The first year of marriage had gone reasonably well, but as time went on, it became apparent that trouble was brewing for the famous couple. They adopted a girl in Buenos Aires whom they named Elena, hoping for a uniting factor in the relationship, but neither had parental vocation, and the addition to the family backfired.  Soon came open warfare though it's to their credit that they never discussed publicly the details of the disagreements, but by February of 1922 they had filed for a divorce.  It was a tough decision for both since they seemed to be sincerely in love,   but their personalities were totally incompatible. For Raquel the separation also meant that the respect she had acquired from the intellectual establishment as Mrs. Gómez Carrillo was now in jeopardy. She didn't need to worry though.  Her image and her songs were already too embedded in people's hearts everywhere.  


Actually her popularity grew to unsuspected heights in the years that followed.  Part of that development came from her successful involvement with the French film industry. After turning out a respectable performance in the 1923 Henry Roussel film "Les opprimés" (The Oppressed) she broke box office records with "Violettes impériales" (Imperial Violets) directed also by Rousell and released in 1924.  She was now perceived as credible film actress and international movie queen.

About this time many legends involving Raquel began circulating. One of the most outrageously untrue was the one that blamed her for Mata Hari´s death by firing squad.  According to this fictitious tale it was Raquel who turned over Mata Hari to French authorities since the dancer-spy was flirting with Gómez Carrillo.  Just by checking the dates it becomes obvious that the story is fraudulent but surprisingly it followed Raquel throughout her life and it is still repeated in certain quarters.  These legends only highlight the impact that Raquel Meller had on the culture of her time and the greatness of her achievements.
Raquel was no fool and realized this was her time to make some serious money in merchandising.  Besides the usual selling of her image for photographs and post cards she began endorsing products, and soon both the media and the stores were flooding with Raquel Meller products.  Everything from Meller dolls to Meller Lalique crystal including song books, fans, chocolates, cigarette paper, wine, beauty creams and even Valencia oranges. With the consequent  avalanche of currency, Raquel launched a lavish lifestyle for herself and invested heavily in real estate buying a home in Barcelona, a palace in Versailles and a summer villa in Villefranche-sur-Mere in the magnificent Cote D'Azure.  She furnished and decorated her dwellings with invaluable original art and antiques, all of it adding to her social status and respectability.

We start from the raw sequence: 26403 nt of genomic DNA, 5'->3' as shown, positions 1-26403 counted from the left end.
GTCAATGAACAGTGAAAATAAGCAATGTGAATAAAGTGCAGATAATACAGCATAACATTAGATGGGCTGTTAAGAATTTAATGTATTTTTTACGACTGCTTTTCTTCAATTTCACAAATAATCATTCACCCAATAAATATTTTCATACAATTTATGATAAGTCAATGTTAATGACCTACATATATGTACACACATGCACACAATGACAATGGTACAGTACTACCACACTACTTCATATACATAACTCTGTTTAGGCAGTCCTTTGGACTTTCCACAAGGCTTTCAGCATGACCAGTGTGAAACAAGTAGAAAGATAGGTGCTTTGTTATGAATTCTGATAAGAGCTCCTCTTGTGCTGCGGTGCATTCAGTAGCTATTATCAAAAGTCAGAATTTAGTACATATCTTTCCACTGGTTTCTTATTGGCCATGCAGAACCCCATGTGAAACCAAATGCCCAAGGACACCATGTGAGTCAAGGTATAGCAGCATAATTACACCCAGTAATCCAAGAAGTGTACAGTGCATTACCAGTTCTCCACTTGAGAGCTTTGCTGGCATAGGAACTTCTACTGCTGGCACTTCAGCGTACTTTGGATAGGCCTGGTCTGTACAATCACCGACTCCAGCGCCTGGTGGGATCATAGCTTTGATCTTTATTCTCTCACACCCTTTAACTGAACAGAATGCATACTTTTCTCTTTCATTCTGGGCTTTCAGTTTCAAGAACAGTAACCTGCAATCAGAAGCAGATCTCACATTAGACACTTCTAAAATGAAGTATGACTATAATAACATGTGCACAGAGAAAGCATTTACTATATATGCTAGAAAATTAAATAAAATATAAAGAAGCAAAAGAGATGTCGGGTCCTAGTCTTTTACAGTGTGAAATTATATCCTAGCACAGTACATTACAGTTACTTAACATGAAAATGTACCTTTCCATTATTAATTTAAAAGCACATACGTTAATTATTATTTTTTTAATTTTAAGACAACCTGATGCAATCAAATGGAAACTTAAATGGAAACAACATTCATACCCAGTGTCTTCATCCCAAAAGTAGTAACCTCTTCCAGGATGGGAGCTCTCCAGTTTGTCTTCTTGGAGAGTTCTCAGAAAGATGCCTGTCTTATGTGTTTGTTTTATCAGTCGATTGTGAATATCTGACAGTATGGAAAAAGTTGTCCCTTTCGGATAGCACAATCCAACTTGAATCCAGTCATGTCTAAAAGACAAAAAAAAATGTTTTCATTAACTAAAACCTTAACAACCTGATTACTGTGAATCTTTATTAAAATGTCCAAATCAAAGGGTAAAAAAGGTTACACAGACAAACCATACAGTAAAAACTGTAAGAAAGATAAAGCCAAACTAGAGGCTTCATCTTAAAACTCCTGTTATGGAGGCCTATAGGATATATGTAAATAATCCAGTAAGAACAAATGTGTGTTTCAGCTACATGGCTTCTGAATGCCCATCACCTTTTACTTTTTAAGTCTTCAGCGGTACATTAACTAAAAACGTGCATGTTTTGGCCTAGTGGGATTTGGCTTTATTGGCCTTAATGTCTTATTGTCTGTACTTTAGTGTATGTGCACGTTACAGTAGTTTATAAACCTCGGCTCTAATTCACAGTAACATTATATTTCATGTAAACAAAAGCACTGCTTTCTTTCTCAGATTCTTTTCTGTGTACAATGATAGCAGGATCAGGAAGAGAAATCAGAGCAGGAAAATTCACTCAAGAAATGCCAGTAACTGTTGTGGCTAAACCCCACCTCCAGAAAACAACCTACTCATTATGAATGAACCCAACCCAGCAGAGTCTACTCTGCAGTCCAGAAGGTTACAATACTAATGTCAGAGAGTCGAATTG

The divine Raquel...
Beautiful and ready for her close up

As Violet in "Imperial Violets"
 a box office sensation.

Raquel as a remorseful "Carmen"

A striking Raquel in dressing room
This new prestige was taken very seriously by the artist who became more protective than ever of her public image.  In interviews she avoided all references to her beginnings opting for the image of a religiously devout lady with the highest moral principles.  If anyone begged to differ, he or she would find themselves the recipients of Raquel’s bad temper which could be quite brutal. "They accuse me of having a bad temper but it is not my fault," she explained. "I am usually very civil if they treat me with politeness, but if they are rude, I am forced to react the same way."  Being "rude" meant that certain subjects could never be discussed such as her miserable childhood or details of her path to fame.  Even "La Pulga" became a censored topic.  However, the fact that she refused to discuss her origins did not mean that Raquel ever forgot her family especially her mother and sister.  She always took good care of them even if they lived far apart. Actually her sister, who performed under the name Tina Meller, always lived in the shadow of her famous sibling and had small parts in some of her films. Raquel was also extremely generous with other relatives, friends and even strangers who approached her for a handout.